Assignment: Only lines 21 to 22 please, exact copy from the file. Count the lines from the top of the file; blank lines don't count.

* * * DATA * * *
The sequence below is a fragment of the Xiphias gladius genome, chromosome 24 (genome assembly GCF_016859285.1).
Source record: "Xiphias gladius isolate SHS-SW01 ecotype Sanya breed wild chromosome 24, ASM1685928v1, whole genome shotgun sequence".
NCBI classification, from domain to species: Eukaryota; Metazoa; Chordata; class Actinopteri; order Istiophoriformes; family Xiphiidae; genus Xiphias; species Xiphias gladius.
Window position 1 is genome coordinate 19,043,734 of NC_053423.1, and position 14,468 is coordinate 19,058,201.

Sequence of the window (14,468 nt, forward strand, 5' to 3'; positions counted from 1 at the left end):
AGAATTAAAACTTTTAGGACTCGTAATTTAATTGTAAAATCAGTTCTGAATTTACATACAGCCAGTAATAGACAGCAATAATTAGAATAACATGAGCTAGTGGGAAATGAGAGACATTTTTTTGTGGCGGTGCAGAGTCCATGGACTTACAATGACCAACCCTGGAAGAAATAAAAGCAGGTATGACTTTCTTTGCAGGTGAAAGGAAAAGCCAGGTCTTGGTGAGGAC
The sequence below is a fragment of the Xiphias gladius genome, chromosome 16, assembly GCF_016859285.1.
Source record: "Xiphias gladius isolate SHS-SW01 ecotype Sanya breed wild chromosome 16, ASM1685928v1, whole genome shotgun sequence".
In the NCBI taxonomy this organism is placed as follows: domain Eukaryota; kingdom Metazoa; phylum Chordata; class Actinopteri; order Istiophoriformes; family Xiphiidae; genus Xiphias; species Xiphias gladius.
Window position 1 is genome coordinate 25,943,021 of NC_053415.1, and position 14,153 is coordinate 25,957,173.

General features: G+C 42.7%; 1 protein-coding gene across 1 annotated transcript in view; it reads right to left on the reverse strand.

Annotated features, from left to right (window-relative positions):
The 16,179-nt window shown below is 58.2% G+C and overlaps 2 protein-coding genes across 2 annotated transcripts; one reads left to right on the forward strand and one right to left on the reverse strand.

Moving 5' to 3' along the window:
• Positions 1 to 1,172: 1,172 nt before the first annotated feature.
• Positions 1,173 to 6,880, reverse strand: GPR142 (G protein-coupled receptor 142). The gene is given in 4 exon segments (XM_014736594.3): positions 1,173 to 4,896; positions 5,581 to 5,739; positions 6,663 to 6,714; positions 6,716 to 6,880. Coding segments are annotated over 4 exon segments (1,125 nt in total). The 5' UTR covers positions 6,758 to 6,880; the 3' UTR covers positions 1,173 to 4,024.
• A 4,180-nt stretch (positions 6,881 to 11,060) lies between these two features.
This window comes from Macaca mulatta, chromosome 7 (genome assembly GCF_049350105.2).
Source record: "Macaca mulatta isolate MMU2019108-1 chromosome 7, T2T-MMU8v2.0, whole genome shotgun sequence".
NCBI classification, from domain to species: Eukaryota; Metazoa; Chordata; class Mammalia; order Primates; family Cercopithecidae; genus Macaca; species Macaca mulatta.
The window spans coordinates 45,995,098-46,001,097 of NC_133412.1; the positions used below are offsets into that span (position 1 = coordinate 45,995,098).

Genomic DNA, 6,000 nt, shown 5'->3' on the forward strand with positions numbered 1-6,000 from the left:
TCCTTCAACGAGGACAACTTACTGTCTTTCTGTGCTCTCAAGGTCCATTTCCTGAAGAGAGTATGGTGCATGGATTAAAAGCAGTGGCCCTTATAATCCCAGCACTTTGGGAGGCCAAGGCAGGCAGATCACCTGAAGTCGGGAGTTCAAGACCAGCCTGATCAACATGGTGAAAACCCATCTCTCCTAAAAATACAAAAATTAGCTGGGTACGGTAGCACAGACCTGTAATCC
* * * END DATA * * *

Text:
The window spans coordinates 45,995,098-46,001,097 of NC_133412.1; the positions used below are offsets into that span (position 1 = coordinate 45,995,098).

Genomic DNA, 6,000 nt, shown 5'->3' on the forward strand with positions numbered 1-6,000 from the left: